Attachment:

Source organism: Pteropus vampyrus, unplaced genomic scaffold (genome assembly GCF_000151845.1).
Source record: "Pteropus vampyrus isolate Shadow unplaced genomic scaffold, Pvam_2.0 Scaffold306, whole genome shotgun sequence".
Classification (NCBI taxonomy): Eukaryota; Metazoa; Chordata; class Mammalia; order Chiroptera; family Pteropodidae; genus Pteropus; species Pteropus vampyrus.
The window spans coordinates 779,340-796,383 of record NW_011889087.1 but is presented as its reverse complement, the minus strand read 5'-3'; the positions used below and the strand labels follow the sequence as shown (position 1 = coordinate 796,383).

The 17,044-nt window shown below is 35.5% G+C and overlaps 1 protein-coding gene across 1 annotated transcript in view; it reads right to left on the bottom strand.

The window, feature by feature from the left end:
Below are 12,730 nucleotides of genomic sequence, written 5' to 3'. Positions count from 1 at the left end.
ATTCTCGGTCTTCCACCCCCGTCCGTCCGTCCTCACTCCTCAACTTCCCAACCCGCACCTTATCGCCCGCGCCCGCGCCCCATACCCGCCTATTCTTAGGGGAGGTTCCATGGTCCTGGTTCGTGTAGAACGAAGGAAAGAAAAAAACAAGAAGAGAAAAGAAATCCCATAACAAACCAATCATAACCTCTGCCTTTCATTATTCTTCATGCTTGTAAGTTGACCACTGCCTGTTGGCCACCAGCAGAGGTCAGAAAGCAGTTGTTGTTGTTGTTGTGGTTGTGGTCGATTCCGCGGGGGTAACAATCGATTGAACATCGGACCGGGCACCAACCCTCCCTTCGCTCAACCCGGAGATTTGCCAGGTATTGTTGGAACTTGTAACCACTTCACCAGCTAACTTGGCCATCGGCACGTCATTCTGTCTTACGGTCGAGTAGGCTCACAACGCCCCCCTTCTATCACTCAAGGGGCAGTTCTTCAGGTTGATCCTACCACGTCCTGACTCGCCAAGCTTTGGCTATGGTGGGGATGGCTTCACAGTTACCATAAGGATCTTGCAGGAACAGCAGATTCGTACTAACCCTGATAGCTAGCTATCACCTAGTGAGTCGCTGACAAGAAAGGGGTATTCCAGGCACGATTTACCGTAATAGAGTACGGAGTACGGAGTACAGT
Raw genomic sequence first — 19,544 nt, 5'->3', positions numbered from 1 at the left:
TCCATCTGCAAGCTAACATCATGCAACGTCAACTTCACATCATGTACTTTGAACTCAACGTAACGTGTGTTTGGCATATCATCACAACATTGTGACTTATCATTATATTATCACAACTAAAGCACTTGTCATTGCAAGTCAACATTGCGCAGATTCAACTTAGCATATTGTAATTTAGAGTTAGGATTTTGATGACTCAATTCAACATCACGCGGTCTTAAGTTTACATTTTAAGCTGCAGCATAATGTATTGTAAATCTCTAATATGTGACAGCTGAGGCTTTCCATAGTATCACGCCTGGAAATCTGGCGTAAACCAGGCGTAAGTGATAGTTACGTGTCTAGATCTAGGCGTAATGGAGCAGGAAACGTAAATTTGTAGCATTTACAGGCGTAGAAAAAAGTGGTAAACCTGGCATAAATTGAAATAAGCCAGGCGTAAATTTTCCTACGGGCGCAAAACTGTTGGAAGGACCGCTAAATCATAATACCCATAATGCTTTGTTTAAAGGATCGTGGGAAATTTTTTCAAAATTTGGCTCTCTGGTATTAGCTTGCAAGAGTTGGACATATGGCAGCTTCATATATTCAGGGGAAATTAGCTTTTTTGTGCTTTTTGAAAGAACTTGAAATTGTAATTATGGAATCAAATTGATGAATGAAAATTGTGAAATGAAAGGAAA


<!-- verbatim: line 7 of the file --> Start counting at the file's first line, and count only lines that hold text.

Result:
Below are 12,730 nucleotides of genomic sequence, written 5' to 3'. Positions count from 1 at the left end.